“My goal is to introduce Chiara through my Q&A with her, but then to open up the floor for questions from the audience,” Hoffman said. “She can talk the legs off a coffee table — people hang on to every word she says — and she will love interacting with the audience. People will not want this to end. I also want people to leave with a deep appreciation of the hard work and manual labor that goes into producing a bottle of wine.”
As a winemaker, Boschis is a master of balance, crafting finessed and sophisticated wines that are some of the most aromatically dynamic expressions of Barolo today. But she is a farmer first, dedicating herself to the philosophy that quality begins in the vineyard where her impact on the environment is greatest.
“This program provides a wonderful opportunity for our community to get up close and personal with Chiara and hear her story,” said Kris Sabel, executive director of the Vail Symposium. “So often these events are wine tasting dinners which, while satisfying, can be quite expensive and focus more on the individual wines and food pairings than on the personal story of the winemaker, her love of the land and history of the people who have been creating amazing wine for centuries.”
The doors will open at 6:30 p.m. and feature a reception where attendees can purchase and sample Boschis’s wine. After the program, Boschis and Hoffman will be signing copies of Hoffman’s award-winning book, “Labor of Love: Wine Family Women of Piemonte” will be on sale at a special price of $48 (regular retail price is $55) plus tax with $5 of every purchase benefitting the Vail Symposium.
If you go…
What: Beyond the Bottle
With: Barolo winemaker Chiara Boschis; moderated by Suzanne Hoffman, author of “Labor of Love: Wine Family Women of Piemonte”
Cost: $25 online before 2 p.m. on the day of the event, $35 at the door, $10 students and teachers
More info: Visit www.VailSymposium.orgor call 970.476.0954 to register. Attendees should utilize public parking structures. Summer parking is free in the Vail and Lionshead parking structures.
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About Vail Symposium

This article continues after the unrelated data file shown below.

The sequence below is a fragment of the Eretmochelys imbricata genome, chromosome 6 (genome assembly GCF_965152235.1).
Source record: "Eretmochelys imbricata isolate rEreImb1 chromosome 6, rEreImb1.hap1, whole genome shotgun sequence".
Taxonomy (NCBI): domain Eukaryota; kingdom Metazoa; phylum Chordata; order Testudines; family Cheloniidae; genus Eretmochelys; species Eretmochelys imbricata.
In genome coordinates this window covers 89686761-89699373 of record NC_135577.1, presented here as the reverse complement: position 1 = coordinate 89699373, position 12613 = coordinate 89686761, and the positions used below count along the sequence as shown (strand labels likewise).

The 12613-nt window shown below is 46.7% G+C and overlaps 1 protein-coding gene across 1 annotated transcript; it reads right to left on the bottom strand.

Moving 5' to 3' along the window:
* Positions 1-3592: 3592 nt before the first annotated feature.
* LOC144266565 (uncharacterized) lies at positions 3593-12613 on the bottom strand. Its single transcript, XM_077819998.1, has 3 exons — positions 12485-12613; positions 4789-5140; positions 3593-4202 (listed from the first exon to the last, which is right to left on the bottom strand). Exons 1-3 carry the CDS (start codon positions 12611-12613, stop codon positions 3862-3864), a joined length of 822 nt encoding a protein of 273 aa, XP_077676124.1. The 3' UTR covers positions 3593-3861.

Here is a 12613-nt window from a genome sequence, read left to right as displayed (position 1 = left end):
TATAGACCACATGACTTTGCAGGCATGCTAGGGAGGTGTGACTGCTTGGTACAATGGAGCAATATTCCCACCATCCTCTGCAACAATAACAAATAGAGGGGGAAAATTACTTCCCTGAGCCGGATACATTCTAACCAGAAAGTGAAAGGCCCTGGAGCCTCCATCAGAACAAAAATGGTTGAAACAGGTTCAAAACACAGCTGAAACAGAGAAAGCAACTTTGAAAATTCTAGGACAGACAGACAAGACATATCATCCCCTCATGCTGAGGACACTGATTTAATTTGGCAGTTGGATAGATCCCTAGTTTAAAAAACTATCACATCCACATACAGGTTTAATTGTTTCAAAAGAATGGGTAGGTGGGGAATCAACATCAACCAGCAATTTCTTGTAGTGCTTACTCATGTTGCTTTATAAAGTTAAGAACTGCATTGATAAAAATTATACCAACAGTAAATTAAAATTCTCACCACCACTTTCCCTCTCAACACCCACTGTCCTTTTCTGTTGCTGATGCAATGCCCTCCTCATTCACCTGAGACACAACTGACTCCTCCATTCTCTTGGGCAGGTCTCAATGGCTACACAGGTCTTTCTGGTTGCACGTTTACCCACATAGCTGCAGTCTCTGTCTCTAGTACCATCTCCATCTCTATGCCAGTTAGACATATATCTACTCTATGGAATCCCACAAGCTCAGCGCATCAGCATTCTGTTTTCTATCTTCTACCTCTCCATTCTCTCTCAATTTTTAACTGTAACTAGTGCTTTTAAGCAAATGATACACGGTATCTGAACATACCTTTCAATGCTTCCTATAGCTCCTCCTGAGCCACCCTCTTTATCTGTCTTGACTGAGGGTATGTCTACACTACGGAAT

Over the past 45 years, the Vail Symposium has touched thousands of lives with its rich and varied history. Created in 1971, the Symposium was conceived by community leaders to create ideas and goals, attracting not only the majority of townsfolk but also policy shapers from across the state and nation. Throughout the years we have diversified and expanded our scope with a dedication to education and cultural programs which provide lifelong learning opportunities for everyone who lives in or visits our community. The Vail Symposium is a 501(c)(3) nonprofit organization.
Media Contact: Katie Coakley
Gastronome Extra is the seasonal online magazine of the United States bailliage (chapter) of the international gastronomic society Chaine des Rotisseurs. The centuries old organization that King Louis IX — St. Louis — founded in 1248 as a guild of goose roasters is a premiere gastronomic organization that promotes culinary and oenological education and camaraderie at the table, something much-needed these days. From its inception, the Chaine served as a vehicle to develop and preserve culinary techniques.
The Chaine was resurrected in Paris in 1950 after two world wars that decimated the French food and wine industries, and a 200-year hiatus due to the French Revolution when guilds fell out of favor — an understatement. Today, the modern Chaine consists of over 25,000 passionate supporters of fine dining and protectors of the culinary arts in over 80 countries, including the United States.
The cover of Gastronome Extra’s summer issue features Elisabetta Vacchetto’s beautiful photo of Barolo living legend Chiara Boschis. Open up the magazine and on page 11 you’ll find a glowing review of my book, Labor of Love: Wine Family Women of Piemonte, the cover of which Chiara’s hands grace.
Note — one correction in the Gastronome Extra! article — we did not sell out the first printing. We had to reduce the first run by 1,000 books when we chose to print in Italy, so we ran a Kickstarter campaign to fund that 1,000. In less than three months since publication, we sold well over half of the first edition, a large number of books considering our constraints as an indie publisher, but it is incorrect to say we sold out the first edition. See the Labor of Love Kickstarter campaign for further details.
The book and Labor of Love’s wine families will be the focus of several upcoming wine-book pairing events in California, Colorado, and Louisiana. These events will feature wines from the wine families in the book, foods of the region, and book reading and signing with a healthy dose of spirited conversation about this beautiful UNESCO World Heritage Site.